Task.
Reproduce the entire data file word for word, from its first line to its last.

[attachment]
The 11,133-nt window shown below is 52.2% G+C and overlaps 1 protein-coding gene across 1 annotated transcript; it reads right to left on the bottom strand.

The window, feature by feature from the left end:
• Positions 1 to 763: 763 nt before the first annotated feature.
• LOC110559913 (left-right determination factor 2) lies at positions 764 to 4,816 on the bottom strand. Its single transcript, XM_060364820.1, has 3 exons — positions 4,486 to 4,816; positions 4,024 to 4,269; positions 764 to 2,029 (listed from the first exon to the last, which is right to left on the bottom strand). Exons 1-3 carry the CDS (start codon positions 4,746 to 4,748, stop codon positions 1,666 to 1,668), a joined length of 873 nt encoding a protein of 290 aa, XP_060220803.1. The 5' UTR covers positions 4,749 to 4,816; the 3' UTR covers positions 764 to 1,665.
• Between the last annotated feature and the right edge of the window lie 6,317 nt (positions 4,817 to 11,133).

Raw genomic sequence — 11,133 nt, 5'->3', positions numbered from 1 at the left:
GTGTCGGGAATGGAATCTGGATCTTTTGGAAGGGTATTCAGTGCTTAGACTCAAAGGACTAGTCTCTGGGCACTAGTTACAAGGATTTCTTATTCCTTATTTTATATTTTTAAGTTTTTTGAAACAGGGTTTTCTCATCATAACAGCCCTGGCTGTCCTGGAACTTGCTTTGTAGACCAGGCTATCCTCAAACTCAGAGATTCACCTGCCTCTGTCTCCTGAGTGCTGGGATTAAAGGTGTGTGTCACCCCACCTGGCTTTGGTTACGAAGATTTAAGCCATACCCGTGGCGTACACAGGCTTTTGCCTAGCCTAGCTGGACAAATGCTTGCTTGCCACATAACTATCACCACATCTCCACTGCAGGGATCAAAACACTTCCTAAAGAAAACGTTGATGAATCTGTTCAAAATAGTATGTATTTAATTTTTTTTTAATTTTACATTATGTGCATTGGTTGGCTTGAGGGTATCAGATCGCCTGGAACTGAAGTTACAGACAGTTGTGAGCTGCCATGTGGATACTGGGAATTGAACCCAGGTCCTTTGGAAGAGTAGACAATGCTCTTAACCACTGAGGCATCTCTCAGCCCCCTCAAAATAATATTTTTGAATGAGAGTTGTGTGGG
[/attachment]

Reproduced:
The 11,133-nt window shown below is 52.2% G+C and overlaps 1 protein-coding gene across 1 annotated transcript; it reads right to left on the bottom strand.

The window, feature by feature from the left end:
• Positions 1 to 763: 763 nt before the first annotated feature.
• LOC110559913 (left-right determination factor 2) lies at positions 764 to 4,816 on the bottom strand. Its single transcript, XM_060364820.1, has 3 exons — positions 4,486 to 4,816; positions 4,024 to 4,269; positions 764 to 2,029 (listed from the first exon to the last, which is right to left on the bottom strand). Exons 1-3 carry the CDS (start codon positions 4,746 to 4,748, stop codon positions 1,666 to 1,668), a joined length of 873 nt encoding a protein of 290 aa, XP_060220803.1. The 5' UTR covers positions 4,749 to 4,816; the 3' UTR covers positions 764 to 1,665.
• Between the last annotated feature and the right edge of the window lie 6,317 nt (positions 4,817 to 11,133).

Raw genomic sequence — 11,133 nt, 5'->3', positions numbered from 1 at the left:
GTGTCGGGAATGGAATCTGGATCTTTTGGAAGGGTATTCAGTGCTTAGACTCAAAGGACTAGTCTCTGGGCACTAGTTACAAGGATTTCTTATTCCTTATTTTATATTTTTAAGTTTTTTGAAACAGGGTTTTCTCATCATAACAGCCCTGGCTGTCCTGGAACTTGCTTTGTAGACCAGGCTATCCTCAAACTCAGAGATTCACCTGCCTCTGTCTCCTGAGTGCTGGGATTAAAGGTGTGTGTCACCCCACCTGGCTTTGGTTACGAAGATTTAAGCCATACCCGTGGCGTACACAGGCTTTTGCCTAGCCTAGCTGGACAAATGCTTGCTTGCCACATAACTATCACCACATCTCCACTGCAGGGATCAAAACACTTCCTAAAGAAAACGTTGATGAATCTGTTCAAAATAGTATGTATTTAATTTTTTTTTAATTTTACATTATGTGCATTGGTTGGCTTGAGGGTATCAGATCGCCTGGAACTGAAGTTACAGACAGTTGTGAGCTGCCATGTGGATACTGGGAATTGAACCCAGGTCCTTTGGAAGAGTAGACAATGCTCTTAACCACTGAGGCATCTCTCAGCCCCCTCAAAATAATATTTTTGAATGAGAGTTGTGTGGG